Beyond the walls surrounding the garden,we stepped down past terraced beds and a pool to approach the front of the house

There was a fountain with waterlilies near the front entry

and comfortable seating areas on both sides of the doorway

The back garden is a very formal area featuring box hedges.  This photo was taken from the upper deck of the house, more clearly revealing the ocean in the distance.  The view was great but, once again, I couldn't help wishing that there was some color in those back garden beds.

One of the tour participants at this last stop was kind enough to let me photograph her earrings, decorated with real succulents.

Shirley, who has a landscape business, Unique Garden Environments, made the earring herself using tiny bits of succulents

We returned to the Newport Beach Civic Center to pick up our cars.  If I'd arrived on time when the tour started, I'd have had an opportunity to explore the Center's expansive succulent garden but I didn't have time for that either upon arrival or prior to our departure for Roger's Gardens.  As it took me awhile to find a parking spot in the garden center's jammed lots, I didn't have time to take photos there either.  I enjoyed Ron Vanderhoff's talk entitled "The Other Side of the Fence" about what natural environments can teach us when designing our own garden spaces, although I had to duck out a little early there and still had no time for photos.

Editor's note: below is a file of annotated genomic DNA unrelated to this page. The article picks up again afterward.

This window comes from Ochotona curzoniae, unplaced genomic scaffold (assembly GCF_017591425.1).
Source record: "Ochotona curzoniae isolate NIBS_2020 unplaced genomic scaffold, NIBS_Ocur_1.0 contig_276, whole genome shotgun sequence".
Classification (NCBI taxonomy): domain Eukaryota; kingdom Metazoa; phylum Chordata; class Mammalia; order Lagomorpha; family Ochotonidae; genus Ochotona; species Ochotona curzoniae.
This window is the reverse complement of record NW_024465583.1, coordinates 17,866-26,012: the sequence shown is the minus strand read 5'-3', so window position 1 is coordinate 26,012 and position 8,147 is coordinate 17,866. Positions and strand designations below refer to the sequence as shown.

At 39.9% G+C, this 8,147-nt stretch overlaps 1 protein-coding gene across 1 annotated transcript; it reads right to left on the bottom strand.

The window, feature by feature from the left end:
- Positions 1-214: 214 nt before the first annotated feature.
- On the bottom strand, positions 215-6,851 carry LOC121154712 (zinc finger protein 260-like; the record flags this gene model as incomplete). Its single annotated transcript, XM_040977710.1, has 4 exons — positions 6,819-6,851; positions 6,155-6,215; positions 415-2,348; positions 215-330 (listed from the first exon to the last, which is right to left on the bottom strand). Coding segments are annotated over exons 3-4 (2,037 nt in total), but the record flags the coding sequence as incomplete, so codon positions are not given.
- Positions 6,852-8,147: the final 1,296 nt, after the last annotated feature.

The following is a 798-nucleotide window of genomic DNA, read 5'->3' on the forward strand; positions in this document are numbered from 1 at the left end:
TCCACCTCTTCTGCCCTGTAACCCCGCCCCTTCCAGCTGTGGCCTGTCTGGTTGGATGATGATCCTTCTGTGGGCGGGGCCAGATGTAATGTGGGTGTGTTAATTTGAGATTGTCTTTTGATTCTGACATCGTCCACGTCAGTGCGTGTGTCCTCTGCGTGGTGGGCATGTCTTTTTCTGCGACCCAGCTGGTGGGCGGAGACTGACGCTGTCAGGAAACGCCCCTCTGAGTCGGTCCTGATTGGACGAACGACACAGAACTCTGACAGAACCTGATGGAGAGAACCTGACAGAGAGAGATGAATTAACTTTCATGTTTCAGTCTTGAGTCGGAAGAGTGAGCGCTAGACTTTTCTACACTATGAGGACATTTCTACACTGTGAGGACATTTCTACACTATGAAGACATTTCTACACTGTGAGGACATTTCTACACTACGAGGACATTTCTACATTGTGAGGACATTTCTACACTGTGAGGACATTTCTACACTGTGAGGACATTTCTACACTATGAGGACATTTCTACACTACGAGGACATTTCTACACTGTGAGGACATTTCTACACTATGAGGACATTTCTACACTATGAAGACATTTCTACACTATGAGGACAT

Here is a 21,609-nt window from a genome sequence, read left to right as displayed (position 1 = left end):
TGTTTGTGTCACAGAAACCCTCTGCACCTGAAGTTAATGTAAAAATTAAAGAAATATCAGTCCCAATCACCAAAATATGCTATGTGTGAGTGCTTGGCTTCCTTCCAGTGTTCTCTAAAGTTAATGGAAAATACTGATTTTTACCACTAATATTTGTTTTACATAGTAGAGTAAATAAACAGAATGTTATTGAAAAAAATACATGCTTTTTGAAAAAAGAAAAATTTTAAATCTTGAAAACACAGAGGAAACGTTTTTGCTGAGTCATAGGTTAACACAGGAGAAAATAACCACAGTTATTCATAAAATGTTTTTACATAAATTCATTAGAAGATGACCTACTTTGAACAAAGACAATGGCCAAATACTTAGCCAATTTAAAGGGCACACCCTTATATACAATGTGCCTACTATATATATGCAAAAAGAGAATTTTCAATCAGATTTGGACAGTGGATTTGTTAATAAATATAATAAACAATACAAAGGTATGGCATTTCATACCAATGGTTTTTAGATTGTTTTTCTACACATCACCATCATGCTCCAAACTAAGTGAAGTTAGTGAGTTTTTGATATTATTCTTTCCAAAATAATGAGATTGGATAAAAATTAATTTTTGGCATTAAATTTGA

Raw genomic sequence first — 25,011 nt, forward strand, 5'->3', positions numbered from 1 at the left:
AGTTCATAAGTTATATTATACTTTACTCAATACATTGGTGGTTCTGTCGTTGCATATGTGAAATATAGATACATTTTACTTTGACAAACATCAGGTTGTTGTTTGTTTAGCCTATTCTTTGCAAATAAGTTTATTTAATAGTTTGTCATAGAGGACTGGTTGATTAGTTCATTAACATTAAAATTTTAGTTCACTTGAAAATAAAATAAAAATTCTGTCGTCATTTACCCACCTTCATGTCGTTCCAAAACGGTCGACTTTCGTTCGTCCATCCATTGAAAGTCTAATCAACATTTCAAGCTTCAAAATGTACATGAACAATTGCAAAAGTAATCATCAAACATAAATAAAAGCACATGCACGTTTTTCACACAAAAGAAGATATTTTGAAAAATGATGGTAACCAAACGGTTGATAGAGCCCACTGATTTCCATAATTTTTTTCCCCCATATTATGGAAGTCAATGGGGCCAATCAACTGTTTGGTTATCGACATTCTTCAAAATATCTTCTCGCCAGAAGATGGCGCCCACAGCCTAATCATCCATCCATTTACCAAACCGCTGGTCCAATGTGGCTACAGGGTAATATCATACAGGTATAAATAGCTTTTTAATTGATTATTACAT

Garden tours are often a mixed bag but there's always an opportunity to learn something and I enjoyed spending time with Denise and Hoover Boo.  (You can find Denise's post on the tour here.)  I don't expect I'll ever be a gardener who sacrifices the collection of interesting plants for entertaining space but I can nonetheless appreciate why others want to use the restricted space available to them for that purpose.  To each his/her own!